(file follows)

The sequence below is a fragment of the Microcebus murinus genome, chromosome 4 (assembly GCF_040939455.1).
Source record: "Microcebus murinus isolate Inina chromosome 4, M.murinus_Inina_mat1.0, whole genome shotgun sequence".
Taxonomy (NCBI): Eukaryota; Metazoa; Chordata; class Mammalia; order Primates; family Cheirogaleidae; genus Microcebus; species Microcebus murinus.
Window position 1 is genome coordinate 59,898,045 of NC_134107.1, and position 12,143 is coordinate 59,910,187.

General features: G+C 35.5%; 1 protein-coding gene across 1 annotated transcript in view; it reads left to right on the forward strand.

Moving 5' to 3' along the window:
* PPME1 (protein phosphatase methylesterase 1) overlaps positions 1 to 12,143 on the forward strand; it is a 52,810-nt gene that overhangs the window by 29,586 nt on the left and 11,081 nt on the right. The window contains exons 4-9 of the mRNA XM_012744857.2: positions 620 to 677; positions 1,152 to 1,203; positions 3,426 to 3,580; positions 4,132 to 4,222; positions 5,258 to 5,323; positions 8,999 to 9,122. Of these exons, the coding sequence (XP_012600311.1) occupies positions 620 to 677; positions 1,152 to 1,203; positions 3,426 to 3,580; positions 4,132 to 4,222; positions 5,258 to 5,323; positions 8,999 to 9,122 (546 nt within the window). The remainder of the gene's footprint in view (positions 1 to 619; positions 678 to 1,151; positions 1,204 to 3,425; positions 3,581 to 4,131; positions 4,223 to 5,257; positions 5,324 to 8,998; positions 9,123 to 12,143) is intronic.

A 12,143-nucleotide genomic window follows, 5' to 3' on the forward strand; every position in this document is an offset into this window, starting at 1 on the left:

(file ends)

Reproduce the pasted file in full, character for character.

The sequence below is a fragment of the Microcebus murinus genome, chromosome 4 (assembly GCF_040939455.1).
Source record: "Microcebus murinus isolate Inina chromosome 4, M.murinus_Inina_mat1.0, whole genome shotgun sequence".
Taxonomy (NCBI): Eukaryota; Metazoa; Chordata; class Mammalia; order Primates; family Cheirogaleidae; genus Microcebus; species Microcebus murinus.
Window position 1 is genome coordinate 59,898,045 of NC_134107.1, and position 12,143 is coordinate 59,910,187.

General features: G+C 35.5%; 1 protein-coding gene across 1 annotated transcript in view; it reads left to right on the forward strand.

Moving 5' to 3' along the window:
* PPME1 (protein phosphatase methylesterase 1) overlaps positions 1 to 12,143 on the forward strand; it is a 52,810-nt gene that overhangs the window by 29,586 nt on the left and 11,081 nt on the right. The window contains exons 4-9 of the mRNA XM_012744857.2: positions 620 to 677; positions 1,152 to 1,203; positions 3,426 to 3,580; positions 4,132 to 4,222; positions 5,258 to 5,323; positions 8,999 to 9,122. Of these exons, the coding sequence (XP_012600311.1) occupies positions 620 to 677; positions 1,152 to 1,203; positions 3,426 to 3,580; positions 4,132 to 4,222; positions 5,258 to 5,323; positions 8,999 to 9,122 (546 nt within the window). The remainder of the gene's footprint in view (positions 1 to 619; positions 678 to 1,151; positions 1,204 to 3,425; positions 3,581 to 4,131; positions 4,223 to 5,257; positions 5,324 to 8,998; positions 9,123 to 12,143) is intronic.

A 12,143-nucleotide genomic window follows, 5' to 3' on the forward strand; every position in this document is an offset into this window, starting at 1 on the left: